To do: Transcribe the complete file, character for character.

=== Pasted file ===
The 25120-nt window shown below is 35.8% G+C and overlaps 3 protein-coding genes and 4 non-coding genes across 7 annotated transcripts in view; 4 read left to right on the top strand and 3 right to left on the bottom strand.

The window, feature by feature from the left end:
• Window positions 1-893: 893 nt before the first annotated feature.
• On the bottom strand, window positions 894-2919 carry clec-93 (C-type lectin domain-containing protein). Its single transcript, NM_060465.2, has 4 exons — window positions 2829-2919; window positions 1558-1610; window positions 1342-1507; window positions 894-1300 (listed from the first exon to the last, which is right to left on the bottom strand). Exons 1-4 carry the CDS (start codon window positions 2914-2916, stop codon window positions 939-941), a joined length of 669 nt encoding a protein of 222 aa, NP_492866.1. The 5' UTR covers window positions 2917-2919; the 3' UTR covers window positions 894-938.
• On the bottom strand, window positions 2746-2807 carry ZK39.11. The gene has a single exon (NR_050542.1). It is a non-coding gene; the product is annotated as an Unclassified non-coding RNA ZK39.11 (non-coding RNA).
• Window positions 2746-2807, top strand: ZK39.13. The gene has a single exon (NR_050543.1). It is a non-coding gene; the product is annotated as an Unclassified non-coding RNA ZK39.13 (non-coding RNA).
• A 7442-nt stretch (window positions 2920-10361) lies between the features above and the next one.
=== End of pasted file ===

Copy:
The 25120-nt window shown below is 35.8% G+C and overlaps 3 protein-coding genes and 4 non-coding genes across 7 annotated transcripts in view; 4 read left to right on the top strand and 3 right to left on the bottom strand.

The window, feature by feature from the left end:
• Window positions 1-893: 893 nt before the first annotated feature.
• On the bottom strand, window positions 894-2919 carry clec-93 (C-type lectin domain-containing protein). Its single transcript, NM_060465.2, has 4 exons — window positions 2829-2919; window positions 1558-1610; window positions 1342-1507; window positions 894-1300 (listed from the first exon to the last, which is right to left on the bottom strand). Exons 1-4 carry the CDS (start codon window positions 2914-2916, stop codon window positions 939-941), a joined length of 669 nt encoding a protein of 222 aa, NP_492866.1. The 5' UTR covers window positions 2917-2919; the 3' UTR covers window positions 894-938.
• On the bottom strand, window positions 2746-2807 carry ZK39.11. The gene has a single exon (NR_050542.1). It is a non-coding gene; the product is annotated as an Unclassified non-coding RNA ZK39.11 (non-coding RNA).
• Window positions 2746-2807, top strand: ZK39.13. The gene has a single exon (NR_050543.1). It is a non-coding gene; the product is annotated as an Unclassified non-coding RNA ZK39.13 (non-coding RNA).
• A 7442-nt stretch (window positions 2920-10361) lies between the features above and the next one.